Victoria Phillips

Victoria PhillipsWe here at the Windward Review are proud to debut our next Author's Spotlight, showcasing the powerful work of writer and contributor Victoria Phillips! Writing out of East Texas, Victoria is a force of nature in the state's literary community, featured at a variety of events and having her work published in a variety of magazines and journals, including The Windward Review.

Her work champions the inner strength, the soul of spoken-word style poetry, and the intimacy of human relationships; all while challenging our traditionally-held views on writing, opting to spread her deeply personal work as forms of release and political activism. Make no mistake, Victoria's work is profound and rooted in an extraordinarily-crafted real, and each piece is convincing of her deep understanding and mastery of the craft.


You are lost to me,
aren't you,
You do not see me standing here
painted and posed
in my prettiest dress

Straining to catch your
to remind me WHY I live here
in this hell-hole
with you,
Why I stripped my voice of all inflection
gathered your words into my mouth
and hungrily swallowed your will.

You stare back
eyes unclear
pupils dilated in the rush.
I strain to recall their real color
or how the tiny lines around them
would crinkle when you'd smile,
But it has been
so long
since you smiled
at me.

You know,
I wish it were a woman,
At least then I might feel I could try!

I could arch my back
and swing my hips
and touch you with soothing hands.

But this?
this powdered
polluted unreality
that you pull inside yourself...
So passionate!
so passionate
about everything else.
Is it because I am a constant?
I've always been there and always will be
No buzz whirl zip zing
snort huff pay puff
I am like the coffee grounds you spilled by the sink
used up and annoying

And SMACK! CRACK! You’re losing weight again
Your pale skin stretches sickly
over bones that poke my hand
Spiteful, mocking, sharp, little bones
for they are always with you
while I may only touch you
at last
you sleep.

I've finished cleaning now
Finished stepping over the bodies
of your newest coke-fiend friends
emaciated and drooling
on the shit-stained floor
That I must clean
and scrub
and scour
to keep some semblance of sane.

The rent's not paid
the door's been kicked in
and the cops are waiting down the street.

But I stand here cooking
(knowing you won't eat)
I stand here cooking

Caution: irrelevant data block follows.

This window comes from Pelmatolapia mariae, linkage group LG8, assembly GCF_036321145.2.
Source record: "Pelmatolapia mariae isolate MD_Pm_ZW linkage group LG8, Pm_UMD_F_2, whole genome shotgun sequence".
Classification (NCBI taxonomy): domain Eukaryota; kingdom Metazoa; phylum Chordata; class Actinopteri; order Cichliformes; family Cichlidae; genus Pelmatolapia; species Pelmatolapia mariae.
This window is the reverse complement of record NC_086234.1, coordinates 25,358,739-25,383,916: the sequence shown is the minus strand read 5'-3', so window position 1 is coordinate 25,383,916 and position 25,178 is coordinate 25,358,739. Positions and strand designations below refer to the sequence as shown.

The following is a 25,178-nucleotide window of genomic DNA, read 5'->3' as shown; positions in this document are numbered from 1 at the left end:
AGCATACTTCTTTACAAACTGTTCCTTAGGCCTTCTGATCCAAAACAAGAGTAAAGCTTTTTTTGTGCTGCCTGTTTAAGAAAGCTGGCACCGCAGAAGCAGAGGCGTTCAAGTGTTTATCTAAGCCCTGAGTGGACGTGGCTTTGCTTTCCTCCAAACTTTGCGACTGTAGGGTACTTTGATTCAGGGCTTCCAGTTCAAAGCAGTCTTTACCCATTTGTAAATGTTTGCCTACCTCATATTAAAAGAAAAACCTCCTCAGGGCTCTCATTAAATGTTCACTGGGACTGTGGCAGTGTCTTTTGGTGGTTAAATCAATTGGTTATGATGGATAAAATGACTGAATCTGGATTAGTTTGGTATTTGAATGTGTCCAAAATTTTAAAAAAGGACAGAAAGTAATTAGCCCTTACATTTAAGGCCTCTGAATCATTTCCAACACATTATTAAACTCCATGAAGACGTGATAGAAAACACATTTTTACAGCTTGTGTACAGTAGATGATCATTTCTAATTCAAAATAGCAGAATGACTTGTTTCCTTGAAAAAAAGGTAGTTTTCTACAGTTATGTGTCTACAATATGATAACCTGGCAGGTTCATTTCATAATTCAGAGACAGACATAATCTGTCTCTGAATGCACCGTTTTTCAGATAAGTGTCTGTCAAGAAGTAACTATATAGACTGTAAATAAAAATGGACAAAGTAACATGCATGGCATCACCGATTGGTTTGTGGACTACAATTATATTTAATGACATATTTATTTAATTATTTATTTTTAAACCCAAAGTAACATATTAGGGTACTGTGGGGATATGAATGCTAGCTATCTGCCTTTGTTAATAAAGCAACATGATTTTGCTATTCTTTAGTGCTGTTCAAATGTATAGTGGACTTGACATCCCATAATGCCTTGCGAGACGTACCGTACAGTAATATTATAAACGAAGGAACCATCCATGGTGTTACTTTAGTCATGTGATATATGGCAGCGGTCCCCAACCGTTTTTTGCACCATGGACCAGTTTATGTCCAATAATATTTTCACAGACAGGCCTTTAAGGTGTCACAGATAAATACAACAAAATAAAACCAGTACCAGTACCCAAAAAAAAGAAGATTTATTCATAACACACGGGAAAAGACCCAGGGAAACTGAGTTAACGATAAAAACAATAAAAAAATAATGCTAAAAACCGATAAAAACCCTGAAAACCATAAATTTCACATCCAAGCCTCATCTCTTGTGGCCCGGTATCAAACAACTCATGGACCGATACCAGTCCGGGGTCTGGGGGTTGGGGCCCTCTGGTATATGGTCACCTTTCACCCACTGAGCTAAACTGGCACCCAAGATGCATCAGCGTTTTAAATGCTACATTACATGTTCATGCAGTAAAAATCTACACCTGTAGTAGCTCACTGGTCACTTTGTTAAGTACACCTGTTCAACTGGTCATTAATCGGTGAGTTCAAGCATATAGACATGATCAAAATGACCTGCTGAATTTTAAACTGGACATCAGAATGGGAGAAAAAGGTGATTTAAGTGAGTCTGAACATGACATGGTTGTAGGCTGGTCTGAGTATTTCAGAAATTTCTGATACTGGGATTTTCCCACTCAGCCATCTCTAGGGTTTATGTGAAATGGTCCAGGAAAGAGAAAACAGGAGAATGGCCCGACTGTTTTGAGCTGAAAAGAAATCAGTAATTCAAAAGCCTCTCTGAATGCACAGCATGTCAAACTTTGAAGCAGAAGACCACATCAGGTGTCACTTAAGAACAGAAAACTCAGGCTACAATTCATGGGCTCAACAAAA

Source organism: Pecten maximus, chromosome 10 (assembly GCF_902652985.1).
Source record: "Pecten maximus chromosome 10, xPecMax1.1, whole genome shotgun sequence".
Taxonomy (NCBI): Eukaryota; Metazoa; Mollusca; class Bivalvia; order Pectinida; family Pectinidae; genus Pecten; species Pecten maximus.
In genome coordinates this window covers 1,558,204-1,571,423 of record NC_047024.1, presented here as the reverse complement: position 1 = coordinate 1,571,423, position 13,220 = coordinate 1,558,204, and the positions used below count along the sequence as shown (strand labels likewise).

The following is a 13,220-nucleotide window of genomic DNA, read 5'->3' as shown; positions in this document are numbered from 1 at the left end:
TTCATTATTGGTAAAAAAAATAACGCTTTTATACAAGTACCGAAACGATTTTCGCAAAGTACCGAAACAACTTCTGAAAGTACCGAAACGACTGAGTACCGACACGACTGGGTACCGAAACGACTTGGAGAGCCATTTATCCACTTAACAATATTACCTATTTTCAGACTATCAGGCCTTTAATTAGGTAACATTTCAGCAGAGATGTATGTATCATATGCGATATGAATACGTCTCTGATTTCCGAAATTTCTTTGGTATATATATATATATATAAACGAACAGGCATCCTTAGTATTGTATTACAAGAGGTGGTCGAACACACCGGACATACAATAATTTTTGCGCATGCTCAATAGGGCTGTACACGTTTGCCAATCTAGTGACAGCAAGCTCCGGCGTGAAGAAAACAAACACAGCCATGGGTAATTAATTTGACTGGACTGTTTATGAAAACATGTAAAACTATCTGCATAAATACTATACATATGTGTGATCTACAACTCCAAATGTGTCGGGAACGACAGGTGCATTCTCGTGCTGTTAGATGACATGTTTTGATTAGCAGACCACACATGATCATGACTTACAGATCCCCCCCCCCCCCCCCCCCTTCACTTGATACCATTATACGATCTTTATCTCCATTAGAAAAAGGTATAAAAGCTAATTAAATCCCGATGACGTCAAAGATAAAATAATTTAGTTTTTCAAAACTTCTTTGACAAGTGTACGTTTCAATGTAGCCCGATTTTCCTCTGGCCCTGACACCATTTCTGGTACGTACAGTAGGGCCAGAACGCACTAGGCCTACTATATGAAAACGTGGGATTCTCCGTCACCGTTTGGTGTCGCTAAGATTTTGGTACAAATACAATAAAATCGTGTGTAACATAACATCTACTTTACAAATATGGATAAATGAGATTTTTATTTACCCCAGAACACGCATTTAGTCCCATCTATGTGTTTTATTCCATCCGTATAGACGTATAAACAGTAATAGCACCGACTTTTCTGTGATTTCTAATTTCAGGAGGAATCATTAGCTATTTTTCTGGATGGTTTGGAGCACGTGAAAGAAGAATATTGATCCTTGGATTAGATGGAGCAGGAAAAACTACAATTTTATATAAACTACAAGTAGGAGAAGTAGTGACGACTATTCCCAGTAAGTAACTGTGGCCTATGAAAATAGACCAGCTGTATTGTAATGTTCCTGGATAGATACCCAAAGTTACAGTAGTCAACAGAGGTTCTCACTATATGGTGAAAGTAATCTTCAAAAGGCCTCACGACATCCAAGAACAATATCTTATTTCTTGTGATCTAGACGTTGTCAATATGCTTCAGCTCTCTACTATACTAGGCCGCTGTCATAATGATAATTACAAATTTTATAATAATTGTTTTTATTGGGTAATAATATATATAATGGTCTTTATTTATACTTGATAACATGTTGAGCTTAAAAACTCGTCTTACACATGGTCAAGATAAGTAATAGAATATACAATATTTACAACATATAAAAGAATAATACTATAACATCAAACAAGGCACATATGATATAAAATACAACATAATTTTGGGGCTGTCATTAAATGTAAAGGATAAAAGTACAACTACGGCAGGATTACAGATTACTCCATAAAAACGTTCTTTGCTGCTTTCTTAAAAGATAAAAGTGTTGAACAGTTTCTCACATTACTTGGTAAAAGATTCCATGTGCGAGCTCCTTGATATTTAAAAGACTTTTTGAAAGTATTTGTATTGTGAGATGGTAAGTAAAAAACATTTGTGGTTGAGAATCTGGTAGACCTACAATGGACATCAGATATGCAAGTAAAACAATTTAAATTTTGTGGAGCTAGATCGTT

(flour-water biscuits, no money for meat)
I stand here cooking
because it's all I can do

Because I'm addicted to loving
I'm a junkie too.


Tell me again that I owe you.
You must have overlooked my payments
in the seeping box beneath your bed:
my left arm, gnarled and smashed,
that will never again be a dancer's arm, arcing through gentle air.
It will never lift a crying child to calm.

I have learned to discern the different daily pains
indicating permanent nerve death--
indicating further uselessness.
I taught classes in a cast that year
before you decided my career, too, would be much better
along with every need for which you’d make me
swear and grovel
to prove no impropriety
as you crafted betrayal into tiny knots
that still fester under my skin.
(The box is rather filled with blood, but you never seemed to mind that.)

See, also, my dead dog,
killed for my disobedience--
the audacity to march with women in Washington when you said I should not.
My sign said, “Hatred broke my arm. Please don’t let it break my country.”
It did anyway, so check carefully,
my faith is tucked between my dog's front paws.
It was always small, but so was he.
Did he cry like I did when you hurt him?

My childless belly,
my ruined face,
my ability to discern the voice of God,
my errant heart that was always strong
until it learned from you
how it feels to be dangled and swung by ankles,
afraid my head would hit the walls
right before it did.
Your hand around my throat, squeezing,
and I will never not know now
what is to see love grown rancid
as I am wrenched and thrown
down the crumbling hall.

So tell me again that I owe you,
as I learn to dance
faceless, armless, childless, and faithless;
lifting my shaking fist
in full and open revolt!
Tell me, again,
as you hold this box of blood
and I walk away on bones
that somehow still sing holy.